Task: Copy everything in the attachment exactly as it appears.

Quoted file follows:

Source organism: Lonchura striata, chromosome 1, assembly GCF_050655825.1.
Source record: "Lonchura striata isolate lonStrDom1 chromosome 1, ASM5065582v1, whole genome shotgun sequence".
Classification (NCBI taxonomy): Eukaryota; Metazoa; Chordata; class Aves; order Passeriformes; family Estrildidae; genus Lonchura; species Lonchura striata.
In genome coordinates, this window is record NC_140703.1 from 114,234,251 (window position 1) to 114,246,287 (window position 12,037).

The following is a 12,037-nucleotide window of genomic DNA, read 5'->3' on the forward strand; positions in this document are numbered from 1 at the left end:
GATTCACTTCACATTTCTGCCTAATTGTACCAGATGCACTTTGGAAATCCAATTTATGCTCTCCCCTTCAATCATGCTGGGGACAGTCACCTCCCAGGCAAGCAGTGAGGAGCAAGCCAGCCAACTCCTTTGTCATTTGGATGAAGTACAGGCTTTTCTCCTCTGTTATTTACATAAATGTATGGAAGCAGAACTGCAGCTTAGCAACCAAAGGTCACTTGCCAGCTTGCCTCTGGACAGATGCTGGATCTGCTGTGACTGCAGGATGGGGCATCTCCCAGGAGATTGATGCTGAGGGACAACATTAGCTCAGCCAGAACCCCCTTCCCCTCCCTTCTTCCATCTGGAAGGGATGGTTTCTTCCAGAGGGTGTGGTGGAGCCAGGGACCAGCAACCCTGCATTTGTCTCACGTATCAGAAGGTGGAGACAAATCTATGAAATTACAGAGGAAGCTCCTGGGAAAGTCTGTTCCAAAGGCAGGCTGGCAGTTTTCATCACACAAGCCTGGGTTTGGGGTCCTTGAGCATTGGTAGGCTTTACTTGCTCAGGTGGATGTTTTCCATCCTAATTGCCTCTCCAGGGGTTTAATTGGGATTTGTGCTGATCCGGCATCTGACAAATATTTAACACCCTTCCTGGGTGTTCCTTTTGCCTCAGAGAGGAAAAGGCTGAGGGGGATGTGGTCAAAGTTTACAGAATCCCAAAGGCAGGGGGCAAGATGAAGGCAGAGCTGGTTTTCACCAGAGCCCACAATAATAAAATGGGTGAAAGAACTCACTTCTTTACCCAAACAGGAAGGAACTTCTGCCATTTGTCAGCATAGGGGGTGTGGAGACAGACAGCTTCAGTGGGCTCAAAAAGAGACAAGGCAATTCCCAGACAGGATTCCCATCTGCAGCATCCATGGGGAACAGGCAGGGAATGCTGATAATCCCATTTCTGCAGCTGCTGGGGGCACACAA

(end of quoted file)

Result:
Source organism: Lonchura striata, chromosome 1, assembly GCF_050655825.1.
Source record: "Lonchura striata isolate lonStrDom1 chromosome 1, ASM5065582v1, whole genome shotgun sequence".
Classification (NCBI taxonomy): Eukaryota; Metazoa; Chordata; class Aves; order Passeriformes; family Estrildidae; genus Lonchura; species Lonchura striata.
In genome coordinates, this window is record NC_140703.1 from 114,234,251 (window position 1) to 114,246,287 (window position 12,037).

The following is a 12,037-nucleotide window of genomic DNA, read 5'->3' on the forward strand; positions in this document are numbered from 1 at the left end:
GATTCACTTCACATTTCTGCCTAATTGTACCAGATGCACTTTGGAAATCCAATTTATGCTCTCCCCTTCAATCATGCTGGGGACAGTCACCTCCCAGGCAAGCAGTGAGGAGCAAGCCAGCCAACTCCTTTGTCATTTGGATGAAGTACAGGCTTTTCTCCTCTGTTATTTACATAAATGTATGGAAGCAGAACTGCAGCTTAGCAACCAAAGGTCACTTGCCAGCTTGCCTCTGGACAGATGCTGGATCTGCTGTGACTGCAGGATGGGGCATCTCCCAGGAGATTGATGCTGAGGGACAACATTAGCTCAGCCAGAACCCCCTTCCCCTCCCTTCTTCCATCTGGAAGGGATGGTTTCTTCCAGAGGGTGTGGTGGAGCCAGGGACCAGCAACCCTGCATTTGTCTCACGTATCAGAAGGTGGAGACAAATCTATGAAATTACAGAGGAAGCTCCTGGGAAAGTCTGTTCCAAAGGCAGGCTGGCAGTTTTCATCACACAAGCCTGGGTTTGGGGTCCTTGAGCATTGGTAGGCTTTACTTGCTCAGGTGGATGTTTTCCATCCTAATTGCCTCTCCAGGGGTTTAATTGGGATTTGTGCTGATCCGGCATCTGACAAATATTTAACACCCTTCCTGGGTGTTCCTTTTGCCTCAGAGAGGAAAAGGCTGAGGGGGATGTGGTCAAAGTTTACAGAATCCCAAAGGCAGGGGGCAAGATGAAGGCAGAGCTGGTTTTCACCAGAGCCCACAATAATAAAATGGGTGAAAGAACTCACTTCTTTACCCAAACAGGAAGGAACTTCTGCCATTTGTCAGCATAGGGGGTGTGGAGACAGACAGCTTCAGTGGGCTCAAAAAGAGACAAGGCAATTCCCAGACAGGATTCCCATCTGCAGCATCCATGGGGAACAGGCAGGGAATGCTGATAATCCCATTTCTGCAGCTGCTGGGGGCACACAA